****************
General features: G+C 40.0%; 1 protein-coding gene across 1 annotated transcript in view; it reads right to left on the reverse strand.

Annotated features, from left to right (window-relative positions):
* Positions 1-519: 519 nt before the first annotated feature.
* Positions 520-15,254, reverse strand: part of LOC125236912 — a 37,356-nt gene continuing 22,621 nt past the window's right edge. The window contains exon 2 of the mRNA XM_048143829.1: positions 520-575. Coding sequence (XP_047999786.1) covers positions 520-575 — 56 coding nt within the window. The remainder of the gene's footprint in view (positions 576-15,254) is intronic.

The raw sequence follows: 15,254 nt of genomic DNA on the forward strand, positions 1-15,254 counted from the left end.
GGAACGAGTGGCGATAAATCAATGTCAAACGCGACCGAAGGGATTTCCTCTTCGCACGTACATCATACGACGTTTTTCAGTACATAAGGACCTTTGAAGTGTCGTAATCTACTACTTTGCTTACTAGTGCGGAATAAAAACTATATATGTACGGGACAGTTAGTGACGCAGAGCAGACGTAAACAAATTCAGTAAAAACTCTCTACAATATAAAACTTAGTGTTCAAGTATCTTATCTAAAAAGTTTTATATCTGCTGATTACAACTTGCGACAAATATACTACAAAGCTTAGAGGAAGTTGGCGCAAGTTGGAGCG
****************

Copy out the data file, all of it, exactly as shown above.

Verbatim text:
General features: G+C 40.0%; 1 protein-coding gene across 1 annotated transcript in view; it reads right to left on the reverse strand.

Annotated features, from left to right (window-relative positions):
* Positions 1-519: 519 nt before the first annotated feature.
* Positions 520-15,254, reverse strand: part of LOC125236912 — a 37,356-nt gene continuing 22,621 nt past the window's right edge. The window contains exon 2 of the mRNA XM_048143829.1: positions 520-575. Coding sequence (XP_047999786.1) covers positions 520-575 — 56 coding nt within the window. The remainder of the gene's footprint in view (positions 576-15,254) is intronic.

The raw sequence follows: 15,254 nt of genomic DNA on the forward strand, positions 1-15,254 counted from the left end.
GGAACGAGTGGCGATAAATCAATGTCAAACGCGACCGAAGGGATTTCCTCTTCGCACGTACATCATACGACGTTTTTCAGTACATAAGGACCTTTGAAGTGTCGTAATCTACTACTTTGCTTACTAGTGCGGAATAAAAACTATATATGTACGGGACAGTTAGTGACGCAGAGCAGACGTAAACAAATTCAGTAAAAACTCTCTACAATATAAAACTTAGTGTTCAAGTATCTTATCTAAAAAGTTTTATATCTGCTGATTACAACTTGCGACAAATATACTACAAAGCTTAGAGGAAGTTGGCGCAAGTTGGAGCG